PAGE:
A new round of elections is scheduled June 18 for 33 lower house seats left open after voters rejected the Communist leaders who were the sole candidates.
Holding the new elections could smooth over the delicate situation that resulted from the opposition Solidarity movement's victory in the voting on Sunday for the current lower house, the Sejm, and a new Senate.Solidarity union leader Lech Walesa met with government officials to work out a solution, and the two sides agreed to hold the new elections to fill 33 of the 35 seats reserved for Communist Party-backed candidates. The Communists took a majority vote for only two seats.
Politburo member Janusz Reykowski said the elections would be held a week from Sunday. He made the announcement late Thursday, hours after official election returns showed the breadth of Solidarity's victory in Poland's most open balloting in 42 years.
In the voting for the new 100-seat Senate, Solidarity won 92 seats, and the other eight were undecided. All seats in that chamber were openly contested by opposition and Communist-backed candidates.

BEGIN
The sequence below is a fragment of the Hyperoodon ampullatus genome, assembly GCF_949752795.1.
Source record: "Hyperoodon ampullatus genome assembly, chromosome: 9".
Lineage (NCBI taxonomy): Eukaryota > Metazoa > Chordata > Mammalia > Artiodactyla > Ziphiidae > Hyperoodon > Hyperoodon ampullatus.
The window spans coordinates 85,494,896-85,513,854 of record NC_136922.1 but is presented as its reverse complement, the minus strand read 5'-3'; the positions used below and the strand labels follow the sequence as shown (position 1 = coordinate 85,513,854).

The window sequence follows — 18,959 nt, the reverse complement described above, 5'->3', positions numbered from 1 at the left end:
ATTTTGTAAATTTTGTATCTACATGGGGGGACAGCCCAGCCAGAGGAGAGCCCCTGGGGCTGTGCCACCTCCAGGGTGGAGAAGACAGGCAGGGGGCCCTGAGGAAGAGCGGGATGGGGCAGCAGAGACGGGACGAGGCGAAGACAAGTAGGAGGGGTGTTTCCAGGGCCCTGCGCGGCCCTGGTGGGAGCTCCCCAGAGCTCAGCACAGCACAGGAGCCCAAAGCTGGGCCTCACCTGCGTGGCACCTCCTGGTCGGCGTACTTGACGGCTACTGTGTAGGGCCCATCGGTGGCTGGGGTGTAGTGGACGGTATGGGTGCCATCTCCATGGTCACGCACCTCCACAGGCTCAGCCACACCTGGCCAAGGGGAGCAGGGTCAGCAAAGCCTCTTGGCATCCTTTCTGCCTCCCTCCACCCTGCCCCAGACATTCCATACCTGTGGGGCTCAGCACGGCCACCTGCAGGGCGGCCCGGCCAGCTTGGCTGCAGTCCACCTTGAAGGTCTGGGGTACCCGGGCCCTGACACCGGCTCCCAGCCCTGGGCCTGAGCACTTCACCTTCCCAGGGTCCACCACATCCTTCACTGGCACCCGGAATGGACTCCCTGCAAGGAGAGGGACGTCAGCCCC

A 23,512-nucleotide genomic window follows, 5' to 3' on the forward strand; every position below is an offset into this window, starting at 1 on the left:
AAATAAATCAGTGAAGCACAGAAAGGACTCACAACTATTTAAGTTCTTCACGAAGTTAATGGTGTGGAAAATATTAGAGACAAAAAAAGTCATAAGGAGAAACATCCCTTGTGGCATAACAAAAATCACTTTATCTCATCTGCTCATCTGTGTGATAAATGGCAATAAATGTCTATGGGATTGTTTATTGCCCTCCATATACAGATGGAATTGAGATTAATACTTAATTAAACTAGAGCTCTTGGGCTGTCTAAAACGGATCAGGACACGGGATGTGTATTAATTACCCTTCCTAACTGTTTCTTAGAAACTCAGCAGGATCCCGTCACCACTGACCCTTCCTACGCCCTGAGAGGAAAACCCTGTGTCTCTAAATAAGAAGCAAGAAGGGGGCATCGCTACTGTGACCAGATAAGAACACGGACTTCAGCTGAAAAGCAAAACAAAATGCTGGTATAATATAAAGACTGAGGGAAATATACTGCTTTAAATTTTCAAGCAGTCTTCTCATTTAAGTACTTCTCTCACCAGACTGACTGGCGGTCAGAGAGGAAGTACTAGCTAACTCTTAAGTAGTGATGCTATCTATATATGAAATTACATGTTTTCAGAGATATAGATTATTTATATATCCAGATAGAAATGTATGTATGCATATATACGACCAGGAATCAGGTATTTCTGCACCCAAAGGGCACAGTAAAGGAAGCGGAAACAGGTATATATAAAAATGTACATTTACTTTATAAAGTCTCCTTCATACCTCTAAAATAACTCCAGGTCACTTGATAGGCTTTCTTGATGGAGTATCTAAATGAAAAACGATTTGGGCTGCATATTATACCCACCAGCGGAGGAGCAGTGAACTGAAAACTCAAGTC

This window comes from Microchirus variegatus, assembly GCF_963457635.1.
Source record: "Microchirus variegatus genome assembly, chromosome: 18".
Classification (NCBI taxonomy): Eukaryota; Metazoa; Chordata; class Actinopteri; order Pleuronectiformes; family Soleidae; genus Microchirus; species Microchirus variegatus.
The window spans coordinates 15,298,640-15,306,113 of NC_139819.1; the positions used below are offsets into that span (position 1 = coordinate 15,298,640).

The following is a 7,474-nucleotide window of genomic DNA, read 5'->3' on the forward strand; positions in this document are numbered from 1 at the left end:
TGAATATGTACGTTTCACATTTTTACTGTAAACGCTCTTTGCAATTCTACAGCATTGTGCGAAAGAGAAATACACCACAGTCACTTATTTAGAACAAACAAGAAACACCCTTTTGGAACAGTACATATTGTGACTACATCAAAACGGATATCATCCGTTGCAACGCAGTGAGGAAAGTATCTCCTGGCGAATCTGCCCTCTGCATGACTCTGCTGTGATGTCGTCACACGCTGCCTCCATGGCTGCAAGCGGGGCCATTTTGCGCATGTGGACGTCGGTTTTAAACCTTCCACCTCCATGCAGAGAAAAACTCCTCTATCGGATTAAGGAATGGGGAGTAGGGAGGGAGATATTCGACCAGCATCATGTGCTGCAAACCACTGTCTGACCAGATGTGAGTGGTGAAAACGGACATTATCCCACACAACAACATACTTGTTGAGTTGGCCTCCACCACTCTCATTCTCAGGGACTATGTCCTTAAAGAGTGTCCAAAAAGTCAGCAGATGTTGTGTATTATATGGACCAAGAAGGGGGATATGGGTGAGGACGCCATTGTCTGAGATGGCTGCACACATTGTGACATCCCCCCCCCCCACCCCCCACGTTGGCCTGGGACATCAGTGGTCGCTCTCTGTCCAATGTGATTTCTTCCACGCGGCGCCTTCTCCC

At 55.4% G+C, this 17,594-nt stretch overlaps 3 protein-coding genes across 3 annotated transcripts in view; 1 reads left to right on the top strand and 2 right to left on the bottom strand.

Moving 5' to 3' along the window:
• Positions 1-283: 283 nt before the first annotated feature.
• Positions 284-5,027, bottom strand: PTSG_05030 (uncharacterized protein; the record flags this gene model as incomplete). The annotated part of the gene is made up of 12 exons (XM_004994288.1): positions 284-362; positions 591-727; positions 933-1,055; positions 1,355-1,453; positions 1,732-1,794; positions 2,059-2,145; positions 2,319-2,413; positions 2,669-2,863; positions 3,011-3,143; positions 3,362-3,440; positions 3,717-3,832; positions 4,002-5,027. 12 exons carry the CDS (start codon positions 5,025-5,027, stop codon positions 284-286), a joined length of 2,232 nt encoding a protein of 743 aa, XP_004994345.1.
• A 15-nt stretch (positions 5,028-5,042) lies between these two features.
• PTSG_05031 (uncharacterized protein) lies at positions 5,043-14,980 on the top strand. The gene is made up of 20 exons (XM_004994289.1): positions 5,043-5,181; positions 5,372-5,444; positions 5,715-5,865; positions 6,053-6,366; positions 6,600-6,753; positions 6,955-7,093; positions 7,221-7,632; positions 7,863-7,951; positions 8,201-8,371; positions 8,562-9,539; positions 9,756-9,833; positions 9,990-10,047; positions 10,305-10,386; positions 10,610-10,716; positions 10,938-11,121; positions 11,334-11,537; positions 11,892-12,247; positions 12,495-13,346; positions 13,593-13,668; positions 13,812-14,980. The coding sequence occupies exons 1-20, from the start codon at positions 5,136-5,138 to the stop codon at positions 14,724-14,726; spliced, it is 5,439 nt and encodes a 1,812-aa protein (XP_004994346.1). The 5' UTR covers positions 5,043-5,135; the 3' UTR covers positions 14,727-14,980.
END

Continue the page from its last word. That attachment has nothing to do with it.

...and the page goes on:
Independent candidates were also allowed to run for 161 seats in the 460-seat Sejm and won 160 of them. One will be decided in a runoff.
Of the remaining 299 seats in the Sejm, 264 were contested among candidates from the Communist coalition. Because of the large number of candidates, only three seats were won outright and the other 261 will be filled in the runoffs, also June 18.
Reykowski said it was not known yet who would run for the seats.
In his first comments since the balloting, Polish leader Gen. Wojciech Jaruzelski was quoted as saying the party would be willing to give up power completely if it loses the next elections in 1993, which he said should be completely free.
This year's election limited how many seats Solidarity could seek.
"I would like to see totally free elections because I think a state of political solutions and social relations would make them possible," the British daily The Independent quoted him as saying.